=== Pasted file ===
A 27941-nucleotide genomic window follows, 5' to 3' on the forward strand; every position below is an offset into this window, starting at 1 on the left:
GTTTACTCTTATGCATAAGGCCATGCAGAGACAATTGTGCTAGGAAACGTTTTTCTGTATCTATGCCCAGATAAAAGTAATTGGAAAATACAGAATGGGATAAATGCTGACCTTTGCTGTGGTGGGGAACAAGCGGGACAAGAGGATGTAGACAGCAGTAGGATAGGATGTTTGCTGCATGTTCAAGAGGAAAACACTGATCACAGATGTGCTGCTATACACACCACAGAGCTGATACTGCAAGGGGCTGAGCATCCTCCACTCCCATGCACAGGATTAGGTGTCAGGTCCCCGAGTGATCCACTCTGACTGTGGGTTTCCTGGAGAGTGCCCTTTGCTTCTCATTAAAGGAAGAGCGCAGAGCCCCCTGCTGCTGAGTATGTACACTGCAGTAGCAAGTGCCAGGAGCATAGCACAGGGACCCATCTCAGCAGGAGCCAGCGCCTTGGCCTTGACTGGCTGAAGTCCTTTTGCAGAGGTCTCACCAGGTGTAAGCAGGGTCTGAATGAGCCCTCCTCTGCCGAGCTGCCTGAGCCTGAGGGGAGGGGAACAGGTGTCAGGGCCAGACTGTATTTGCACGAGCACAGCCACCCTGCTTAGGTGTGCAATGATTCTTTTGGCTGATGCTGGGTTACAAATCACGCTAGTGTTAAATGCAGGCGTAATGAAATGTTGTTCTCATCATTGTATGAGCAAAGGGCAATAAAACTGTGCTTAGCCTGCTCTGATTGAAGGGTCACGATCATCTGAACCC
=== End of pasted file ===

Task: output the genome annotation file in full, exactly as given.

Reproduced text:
A 27941-nucleotide genomic window follows, 5' to 3' on the forward strand; every position below is an offset into this window, starting at 1 on the left:
GTTTACTCTTATGCATAAGGCCATGCAGAGACAATTGTGCTAGGAAACGTTTTTCTGTATCTATGCCCAGATAAAAGTAATTGGAAAATACAGAATGGGATAAATGCTGACCTTTGCTGTGGTGGGGAACAAGCGGGACAAGAGGATGTAGACAGCAGTAGGATAGGATGTTTGCTGCATGTTCAAGAGGAAAACACTGATCACAGATGTGCTGCTATACACACCACAGAGCTGATACTGCAAGGGGCTGAGCATCCTCCACTCCCATGCACAGGATTAGGTGTCAGGTCCCCGAGTGATCCACTCTGACTGTGGGTTTCCTGGAGAGTGCCCTTTGCTTCTCATTAAAGGAAGAGCGCAGAGCCCCCTGCTGCTGAGTATGTACACTGCAGTAGCAAGTGCCAGGAGCATAGCACAGGGACCCATCTCAGCAGGAGCCAGCGCCTTGGCCTTGACTGGCTGAAGTCCTTTTGCAGAGGTCTCACCAGGTGTAAGCAGGGTCTGAATGAGCCCTCCTCTGCCGAGCTGCCTGAGCCTGAGGGGAGGGGAACAGGTGTCAGGGCCAGACTGTATTTGCACGAGCACAGCCACCCTGCTTAGGTGTGCAATGATTCTTTTGGCTGATGCTGGGTTACAAATCACGCTAGTGTTAAATGCAGGCGTAATGAAATGTTGTTCTCATCATTGTATGAGCAAAGGGCAATAAAACTGTGCTTAGCCTGCTCTGATTGAAGGGTCACGATCATCTGAACCC